On appeal, Sierra contends that Congress intended § 505 of the Clean Water Act to confer standing on an organization such as Sierra to bring suit on the basis of its institutional interest in the preservation of the environment and that that institutional interest constitutes "injury in fact" within the meaning of standing doctrine. It also contends that any requirement that it disclose the names of members directly injured by the alleged pollution would violate the First Amendment rights of those individuals to privacy and freedom of association. SCM has cross-appealed, contending that the district court should have granted its motion to dismiss for lack of jurisdiction in light of the NYDEC consent order.
For the reasons below, we conclude that a general interest in environmental preservation as shown here by Sierra does not constitute injury in fact or satisfy the standing requirements of the Act. Any contention that Sierra is excused from making a proper showing of injury in fact by reason of the First Amendment rights of its members has been waived by Sierra's failure to make such an argument in the district court. We thus affirm the dismissal of the complaint for lack of standing. We dismiss SCM's cross-appeal as moot.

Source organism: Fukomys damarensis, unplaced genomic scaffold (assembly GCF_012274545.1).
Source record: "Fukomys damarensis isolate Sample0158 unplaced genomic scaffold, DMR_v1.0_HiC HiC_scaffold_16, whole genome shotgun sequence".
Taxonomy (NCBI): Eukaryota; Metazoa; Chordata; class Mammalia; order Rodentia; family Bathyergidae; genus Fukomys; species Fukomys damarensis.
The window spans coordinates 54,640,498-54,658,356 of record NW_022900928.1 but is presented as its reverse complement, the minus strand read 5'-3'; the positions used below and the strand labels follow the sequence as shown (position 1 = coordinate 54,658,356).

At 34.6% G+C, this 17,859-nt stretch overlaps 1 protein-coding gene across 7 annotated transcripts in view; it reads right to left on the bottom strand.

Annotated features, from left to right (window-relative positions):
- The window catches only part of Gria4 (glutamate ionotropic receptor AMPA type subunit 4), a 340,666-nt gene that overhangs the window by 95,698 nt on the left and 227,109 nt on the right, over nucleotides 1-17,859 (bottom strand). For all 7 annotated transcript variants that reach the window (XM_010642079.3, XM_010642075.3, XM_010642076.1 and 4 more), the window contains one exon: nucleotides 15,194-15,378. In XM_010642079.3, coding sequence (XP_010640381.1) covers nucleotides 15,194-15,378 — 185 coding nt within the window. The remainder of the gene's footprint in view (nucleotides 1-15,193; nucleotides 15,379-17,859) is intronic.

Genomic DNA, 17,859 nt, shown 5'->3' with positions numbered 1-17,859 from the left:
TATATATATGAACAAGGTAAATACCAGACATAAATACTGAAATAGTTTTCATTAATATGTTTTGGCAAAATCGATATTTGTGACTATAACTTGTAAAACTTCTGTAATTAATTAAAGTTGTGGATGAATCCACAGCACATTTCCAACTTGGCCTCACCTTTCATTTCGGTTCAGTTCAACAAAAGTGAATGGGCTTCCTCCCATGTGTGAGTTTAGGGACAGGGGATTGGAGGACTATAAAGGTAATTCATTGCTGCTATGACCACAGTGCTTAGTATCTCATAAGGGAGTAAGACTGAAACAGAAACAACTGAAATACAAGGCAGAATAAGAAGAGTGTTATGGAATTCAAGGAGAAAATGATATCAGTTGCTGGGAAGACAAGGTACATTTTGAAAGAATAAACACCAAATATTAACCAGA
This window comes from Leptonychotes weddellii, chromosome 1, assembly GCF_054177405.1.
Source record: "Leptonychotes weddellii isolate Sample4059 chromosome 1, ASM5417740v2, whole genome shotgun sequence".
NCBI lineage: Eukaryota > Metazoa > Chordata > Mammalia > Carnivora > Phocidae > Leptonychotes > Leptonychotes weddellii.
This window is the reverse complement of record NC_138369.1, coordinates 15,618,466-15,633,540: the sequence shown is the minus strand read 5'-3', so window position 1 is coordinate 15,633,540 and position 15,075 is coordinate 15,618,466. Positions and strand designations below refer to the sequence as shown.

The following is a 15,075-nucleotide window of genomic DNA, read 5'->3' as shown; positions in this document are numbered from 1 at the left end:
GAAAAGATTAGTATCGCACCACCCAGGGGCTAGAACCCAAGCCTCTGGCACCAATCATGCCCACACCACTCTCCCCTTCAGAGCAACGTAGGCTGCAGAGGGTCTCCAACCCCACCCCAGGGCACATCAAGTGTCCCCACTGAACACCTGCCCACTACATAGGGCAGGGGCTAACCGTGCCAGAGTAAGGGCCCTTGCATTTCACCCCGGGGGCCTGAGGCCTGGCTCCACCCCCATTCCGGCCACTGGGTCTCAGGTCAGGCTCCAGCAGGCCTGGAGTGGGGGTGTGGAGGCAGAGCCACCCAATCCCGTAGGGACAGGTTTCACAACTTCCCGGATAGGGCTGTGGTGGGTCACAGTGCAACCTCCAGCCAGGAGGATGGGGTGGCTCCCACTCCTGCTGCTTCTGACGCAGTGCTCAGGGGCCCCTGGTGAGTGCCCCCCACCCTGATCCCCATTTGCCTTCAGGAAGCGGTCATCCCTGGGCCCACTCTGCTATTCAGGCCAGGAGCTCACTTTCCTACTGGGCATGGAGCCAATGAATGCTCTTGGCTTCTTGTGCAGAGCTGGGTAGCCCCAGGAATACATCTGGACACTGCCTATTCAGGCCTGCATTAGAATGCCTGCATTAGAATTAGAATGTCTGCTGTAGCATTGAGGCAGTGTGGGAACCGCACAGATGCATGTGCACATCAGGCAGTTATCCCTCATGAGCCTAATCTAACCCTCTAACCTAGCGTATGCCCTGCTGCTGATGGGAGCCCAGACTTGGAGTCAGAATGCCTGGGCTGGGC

A. The Standing Requirement of § 505
The doctrine of standing in the federal courts delimits the persons who are permitted to challenge the legality of an act. The doctrine is informed by constitutional, prudential, and legislative concerns. The constitutional limits on standing are grounded in the requirement of Article III that the federal courts adjudicate only actual cases or controversies, e.g., Simon v. Eastern Kentucky Welfare Rights Org., 426 U.S. 26, 37-38 (1976), and such limitations require that the would-be plaintiff show injury in fact, i.e., "that he personally has suffered some actual or threatened injury as a result of the putatively illegal conduct of the defendant," Gladstone, Realtors v. Village of Bellwood, 441 U.S. 91, 99 (1979). Prudential concerns may further limit the class of those permitted to sue, as where "the judiciary seeks to avoid deciding questions of broad social import where no individual rights would be vindicated," id. at 99-100, and thus requires that the plaintiff's injury be "peculiar to himself or to a distinct group of which he is a part, rather than one 'shared in substantially equal measure by all or a large class of citizens,'" id. at 100 (quoting Warth v. Seldin, 422 U.S. 490, 499 (1975)). Finally, Congress may grant a right to sue to those who meet the constitutional limitations on standing but who might otherwise be barred by prudential limitations. Gladstone, Realtors v. Village of Bellwood, 441 U.S. at 100. Congress may not, however, "abrogate the Art. III minima: A plaintiff must always have suffered 'a distinct and palpable injury to himself,' . . . that is likely to be redressed if the requested relief is granted." Id. (quoting Warth v. Seldin, 422 U.S. at 501, and citing Simon v. Eastern Kentucky Welfare Rights Org., 426 U.S. at 38); accord Valley Forge Christian College v. Americans United for Separation of Church and State, Inc., 454 U.S. 464, 472-73 (1982).